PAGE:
Oxford University Press pulls Biff, Chip and Kipper children’s book from shelves over its ‘racist’ depiction of the Middle East with men described as ‘unfriendly’ e 'pericoloso’
era uno scolaro tedesco di 16 anni accolto come ospite pagante da un vicario e sua moglie publishers have apologised and pulled a children’s book from shelves amid allegations the story and its illustrations are racist and Islamophobic.
The Biff, Chip and Kipper story – used in classrooms across the UK to help teach children to read – sees the protagonists magically transported to a generic Middle Eastern-looking country.
The Oxford Reading Tree book, entitled The Blue Eye, by Roderick Hunt, was deemed offensive after baddies in the children’s book – perceived to be Muslim – were described as ‘unfriendly’ and ‘scary’.
Social media commentators suggested it was teaching kids to be racist and Islamophobic.
Gli editori – la stampa dell'università di Oxford – have since removed the book from publication and apologised for any offence caused.
The adventure features a princess named Aisha, who is being chased by a hoard of angry men determined to steal a magic stone called The Blue Eye from her.
She tells the child protagonists, Wilf and Biff, that she cannot become Queen in her homeland without the blue crystal.
A book called The Blue Eye has been pulled by publishers after social media users called out its portrayal of seemingly Muslim characters, saying it encouraged Islamophobia and racism
The stars of the Oxford Reading Tree series – now a Cbeebies TV show – find themselves embroiled in the adventure after being magically transported to the unnamed land.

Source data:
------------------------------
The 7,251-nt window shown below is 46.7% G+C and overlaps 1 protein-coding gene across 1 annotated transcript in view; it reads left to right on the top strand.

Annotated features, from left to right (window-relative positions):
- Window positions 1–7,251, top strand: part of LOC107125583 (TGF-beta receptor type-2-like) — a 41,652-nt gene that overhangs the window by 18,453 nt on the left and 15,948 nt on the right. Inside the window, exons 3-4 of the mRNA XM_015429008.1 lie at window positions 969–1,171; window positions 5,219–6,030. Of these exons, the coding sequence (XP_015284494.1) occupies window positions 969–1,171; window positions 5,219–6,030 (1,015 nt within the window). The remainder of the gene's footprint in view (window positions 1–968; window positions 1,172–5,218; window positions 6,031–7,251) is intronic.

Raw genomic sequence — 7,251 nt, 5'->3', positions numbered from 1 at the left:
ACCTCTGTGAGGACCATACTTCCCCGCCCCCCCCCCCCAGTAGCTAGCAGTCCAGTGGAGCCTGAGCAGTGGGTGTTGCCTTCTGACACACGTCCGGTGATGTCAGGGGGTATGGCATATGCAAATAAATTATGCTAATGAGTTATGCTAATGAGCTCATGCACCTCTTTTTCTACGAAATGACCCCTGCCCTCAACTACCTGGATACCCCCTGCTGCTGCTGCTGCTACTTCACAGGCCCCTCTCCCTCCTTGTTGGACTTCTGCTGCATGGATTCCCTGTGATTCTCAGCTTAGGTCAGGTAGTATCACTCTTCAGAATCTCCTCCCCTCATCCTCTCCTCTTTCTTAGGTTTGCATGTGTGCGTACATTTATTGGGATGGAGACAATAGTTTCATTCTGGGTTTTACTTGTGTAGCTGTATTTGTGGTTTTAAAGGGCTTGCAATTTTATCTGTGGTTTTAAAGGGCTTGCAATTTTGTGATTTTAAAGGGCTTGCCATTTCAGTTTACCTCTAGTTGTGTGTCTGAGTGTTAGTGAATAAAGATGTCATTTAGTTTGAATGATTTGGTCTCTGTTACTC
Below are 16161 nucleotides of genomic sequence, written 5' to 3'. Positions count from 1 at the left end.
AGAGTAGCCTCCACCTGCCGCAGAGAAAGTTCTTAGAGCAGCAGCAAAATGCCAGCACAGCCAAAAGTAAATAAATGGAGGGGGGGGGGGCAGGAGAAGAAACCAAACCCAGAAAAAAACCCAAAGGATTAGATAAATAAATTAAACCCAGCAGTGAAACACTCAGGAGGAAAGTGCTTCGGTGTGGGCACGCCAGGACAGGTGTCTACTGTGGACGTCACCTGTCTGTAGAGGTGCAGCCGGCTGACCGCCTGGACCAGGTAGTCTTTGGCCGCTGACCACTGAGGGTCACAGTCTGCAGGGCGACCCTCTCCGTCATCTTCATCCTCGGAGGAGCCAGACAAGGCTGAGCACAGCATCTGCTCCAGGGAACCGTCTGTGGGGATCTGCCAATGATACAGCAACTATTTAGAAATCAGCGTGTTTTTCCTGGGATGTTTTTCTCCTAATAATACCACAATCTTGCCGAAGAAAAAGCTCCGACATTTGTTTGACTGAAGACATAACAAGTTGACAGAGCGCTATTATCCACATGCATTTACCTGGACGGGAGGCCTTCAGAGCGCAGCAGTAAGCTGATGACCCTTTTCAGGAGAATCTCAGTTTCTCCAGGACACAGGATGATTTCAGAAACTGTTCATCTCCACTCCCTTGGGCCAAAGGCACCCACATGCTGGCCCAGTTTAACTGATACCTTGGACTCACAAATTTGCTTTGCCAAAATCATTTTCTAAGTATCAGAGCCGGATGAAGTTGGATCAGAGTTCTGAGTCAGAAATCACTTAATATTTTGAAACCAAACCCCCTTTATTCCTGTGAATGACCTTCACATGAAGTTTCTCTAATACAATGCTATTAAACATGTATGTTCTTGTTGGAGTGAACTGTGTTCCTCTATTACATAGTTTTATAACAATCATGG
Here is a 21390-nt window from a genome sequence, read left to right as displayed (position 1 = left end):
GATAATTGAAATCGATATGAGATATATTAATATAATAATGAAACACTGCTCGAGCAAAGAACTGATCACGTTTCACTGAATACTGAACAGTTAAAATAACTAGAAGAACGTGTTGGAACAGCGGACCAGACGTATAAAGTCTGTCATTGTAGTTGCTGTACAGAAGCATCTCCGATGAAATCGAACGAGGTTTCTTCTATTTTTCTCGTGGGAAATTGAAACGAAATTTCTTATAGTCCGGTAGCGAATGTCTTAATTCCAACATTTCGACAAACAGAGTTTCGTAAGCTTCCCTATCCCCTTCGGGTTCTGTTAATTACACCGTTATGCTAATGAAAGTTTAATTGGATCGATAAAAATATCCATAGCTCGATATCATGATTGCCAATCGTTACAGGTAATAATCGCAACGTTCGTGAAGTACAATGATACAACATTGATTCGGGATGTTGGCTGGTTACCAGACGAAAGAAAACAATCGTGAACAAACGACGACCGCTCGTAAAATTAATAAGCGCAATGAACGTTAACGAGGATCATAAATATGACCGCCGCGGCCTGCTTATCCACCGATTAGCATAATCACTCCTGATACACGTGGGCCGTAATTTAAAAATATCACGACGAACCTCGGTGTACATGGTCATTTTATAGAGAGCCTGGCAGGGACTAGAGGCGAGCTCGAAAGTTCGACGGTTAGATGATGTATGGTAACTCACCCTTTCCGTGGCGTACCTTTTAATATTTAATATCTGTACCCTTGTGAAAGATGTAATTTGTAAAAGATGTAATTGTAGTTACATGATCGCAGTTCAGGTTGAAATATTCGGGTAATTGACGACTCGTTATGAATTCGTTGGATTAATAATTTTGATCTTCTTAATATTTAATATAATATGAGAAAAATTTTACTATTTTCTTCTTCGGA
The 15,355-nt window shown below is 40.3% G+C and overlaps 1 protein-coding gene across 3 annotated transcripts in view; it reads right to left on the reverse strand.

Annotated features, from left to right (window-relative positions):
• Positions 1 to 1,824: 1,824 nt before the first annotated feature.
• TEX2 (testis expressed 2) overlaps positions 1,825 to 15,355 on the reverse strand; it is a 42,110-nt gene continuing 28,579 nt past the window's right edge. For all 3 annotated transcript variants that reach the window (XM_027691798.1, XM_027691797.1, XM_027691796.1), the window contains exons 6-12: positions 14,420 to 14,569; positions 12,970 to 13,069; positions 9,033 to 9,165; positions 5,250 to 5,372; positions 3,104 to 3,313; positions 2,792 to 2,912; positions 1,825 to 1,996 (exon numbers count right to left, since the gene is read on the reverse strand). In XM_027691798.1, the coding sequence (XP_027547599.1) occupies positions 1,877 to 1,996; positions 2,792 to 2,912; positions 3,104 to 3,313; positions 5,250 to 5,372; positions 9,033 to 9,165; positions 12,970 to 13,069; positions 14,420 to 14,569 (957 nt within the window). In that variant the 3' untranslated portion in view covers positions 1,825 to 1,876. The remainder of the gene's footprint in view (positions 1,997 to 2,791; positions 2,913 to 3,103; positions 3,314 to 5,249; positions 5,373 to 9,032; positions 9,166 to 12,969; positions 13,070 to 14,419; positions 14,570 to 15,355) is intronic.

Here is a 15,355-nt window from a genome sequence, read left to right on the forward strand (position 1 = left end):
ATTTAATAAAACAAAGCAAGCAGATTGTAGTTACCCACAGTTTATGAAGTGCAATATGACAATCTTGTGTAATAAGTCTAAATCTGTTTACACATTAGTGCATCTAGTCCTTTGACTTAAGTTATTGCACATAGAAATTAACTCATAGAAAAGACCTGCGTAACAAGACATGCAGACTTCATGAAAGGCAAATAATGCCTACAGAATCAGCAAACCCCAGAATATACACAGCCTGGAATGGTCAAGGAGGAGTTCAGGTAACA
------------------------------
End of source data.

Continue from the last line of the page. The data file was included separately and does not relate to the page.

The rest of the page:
Readers took issue with the setting being described as ‘scary,’ and the group of antagonists ‘unfriendly’ and ‘dangerous’, sharing pictures of the offending pages to Facebook and Twitter.
Il libro – pubblicato in 2001 – was pulled last month by publishers Oxford University Press (OUP) with the firm saying their own few remaining copies had been destroyed.
In one market scene, men wear white flowing robes and white turbans with dark glasses and facial hair, while a woman can be seen strolling through the stalls dressed in what appears to be a niqab – a veil covering the face from below the eyes – and a headscarf.
The child characters suggest some of the shoppers seem ‘unfriendly’.
In un'altra scena, the protagonists find themselves in a narrow backstreet after being dragged through a magic portal, before a man in a turban and combat trousers is illustrated kicking open a wooden door – which Wilf says is ‘scary’.
Nella foto: In one scene in the book, a man in a turban and combat trousers is illustrated kicking open a wooden door – which Wilf says is ‘scary’ after they were chased down a back street
And when Wilf, Biff, and Princess Aisha are chased by a gang of men trying to steal a magic stone from them, the royal describes the group’s assailants as ‘dangerous’.
Canadian think tank Anti Bias Curriculum Project said it was ‘disgusting’ the book had been printed.